Mornings for a real estate agent usually begin with planning for the future. Agents depend upon commissions that they make from facilitating sales. In order to facilitate sales, they have to have buyers and sellers—and in order to have them, they have to make contact with a great many people. Every day, agents must set aside time to go through their databases, make phone calls, meet with clients or potential clients face to face, and secure connections so that down the road they will have people calling on them to act as their sales representative—either in listing a home for the market or in helping to find a home to buy. Most agents designate mornings for this activity. They will block out a couple of hours first thing to go over their contact list, update it, add to it, or reconnect with old clients in order to keep their name fresh in the public sphere. Agents want their names to come up immediately in the mind of anyone thinking of buying or selling a home, so they are constantly willing to call, meet, talk and just see how you are doing every so often. This activity occupies most of the morning, and by lunch agents are ready to move on with their afternoon activities.
Afternoons are commonly reserved for showings. Agents will take buyers around to different homes on the market and show them. They will also set aside a few hours on the weekends to hold open houses. Showings allow buyers the opportunity to get inside a home and have a look at it up close. They also give sellers the chance to get people into their houses—and the more people who get in, the more likely a home is to sell. Some agents will line up half a dozen showings back-to-back, so afternoons can be quite busy. Most real estate agents are looking forward to a relaxing evening by the end of the day.
Evenings can go one of two ways for agents: they can be a time for winding down, or they can be a time for pitching a service. In order to obtain clients, agents sometimes have to give listing presentations. This is where an agent goes to a seller’s home and tells the seller why he or she should use the agent to get the house sold. The agent will include graphs, charts, data, and anything else that can be used to convince the client to allow the agent to represent the seller for an agreed upon commission (usually a percentage of the sale price). Successful agents love making listing presentations—but agents also love having a relaxing evening after a long day of interacting with clients. So evenings are a toss-up!
In conclusion, a day in the life of a real estate agent can best be understood by talking to real life agents. This essay is based upon interviews with real estate agents working in the field and shows that their days are busy and jam-packed with tight schedules and plans for obtaining future business. There really is no time for the agent to stop, which is why real estate agents are always on the go!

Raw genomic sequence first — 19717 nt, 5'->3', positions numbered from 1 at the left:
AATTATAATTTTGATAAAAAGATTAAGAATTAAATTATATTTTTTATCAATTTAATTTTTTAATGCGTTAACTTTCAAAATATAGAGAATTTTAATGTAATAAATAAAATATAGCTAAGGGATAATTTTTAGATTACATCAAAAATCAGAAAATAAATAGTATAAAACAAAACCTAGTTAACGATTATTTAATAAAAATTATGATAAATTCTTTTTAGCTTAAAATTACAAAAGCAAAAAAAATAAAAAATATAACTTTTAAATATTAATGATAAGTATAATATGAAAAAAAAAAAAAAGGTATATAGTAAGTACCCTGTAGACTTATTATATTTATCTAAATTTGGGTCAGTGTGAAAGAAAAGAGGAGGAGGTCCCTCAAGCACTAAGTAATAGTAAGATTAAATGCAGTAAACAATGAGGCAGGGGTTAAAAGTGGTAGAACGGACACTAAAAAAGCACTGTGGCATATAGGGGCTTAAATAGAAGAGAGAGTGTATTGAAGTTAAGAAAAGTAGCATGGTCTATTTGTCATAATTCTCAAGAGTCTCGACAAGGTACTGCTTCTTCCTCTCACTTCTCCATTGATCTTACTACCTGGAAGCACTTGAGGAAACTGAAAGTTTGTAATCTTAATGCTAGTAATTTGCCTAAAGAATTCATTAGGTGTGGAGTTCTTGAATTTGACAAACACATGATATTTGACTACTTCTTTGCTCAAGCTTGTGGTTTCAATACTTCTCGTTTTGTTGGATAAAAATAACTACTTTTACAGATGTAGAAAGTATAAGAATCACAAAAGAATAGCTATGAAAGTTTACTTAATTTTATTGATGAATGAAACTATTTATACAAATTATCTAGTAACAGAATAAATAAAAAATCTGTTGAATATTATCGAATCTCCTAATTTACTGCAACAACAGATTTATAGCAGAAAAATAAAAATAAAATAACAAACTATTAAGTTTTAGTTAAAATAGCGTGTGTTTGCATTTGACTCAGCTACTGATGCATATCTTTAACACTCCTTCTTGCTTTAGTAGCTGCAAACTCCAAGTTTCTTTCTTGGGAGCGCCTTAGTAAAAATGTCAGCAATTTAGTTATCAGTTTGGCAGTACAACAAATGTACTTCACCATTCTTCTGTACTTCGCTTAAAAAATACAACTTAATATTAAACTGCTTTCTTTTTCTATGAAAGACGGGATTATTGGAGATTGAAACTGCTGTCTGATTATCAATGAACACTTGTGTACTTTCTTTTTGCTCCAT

An informative essay is a way for you the writer to give info to your reader. The trick to writing an effective informative essay is to follow these three simple steps: 1) Know your audience. 2) Pick a great topic. 3) Create a complete outline.
It is important to know your audience, because this to whom your essay will be addressed. If it is not appropriately geared towards your reader, your reader will lose interest and your essay will not be a success. In order to provide adequate information, you first have to know what your audience knows and doesn’t know. Then you can fill in the gaps.
Picking a good topic is also important. You should choose something that you yourself are interested in. If you are obliged to write on a particular topic and are struggling because you don’t know much about it, you’ll have to do some research! There’s no point writing an informative essay if you yourself are not informed. Click here for some great informative essay topics.
Once you’ve obtained a good deal of info and feel like an expert on the matter, you can start to craft an outline. Create an outline that gives you all the supports you’ll need to write out your essay. Start off by putting in the structure of your introduction: state your purpose and provide a map off how you will achieve that purpose. (Plug in a hook, too, while you’re at it). Then sketch out how the body of the essay will look. Give at least three paragraph outlines, each with its own main idea, supported by details and transitions. Finally, sketch out how your conclusion will come together. Click here for more tips and an explanation on how to create an informative essay outline in 60 seconds or less.
You can reference sources in your outline or just pencil them in the margin so that you know, when you write your essay, where certain points came from. Be sure to properly cite and reference your sources when you do begin writing. For more information on that, try using Purdue OWL—an excellent guide for how to cite in a variety of formats.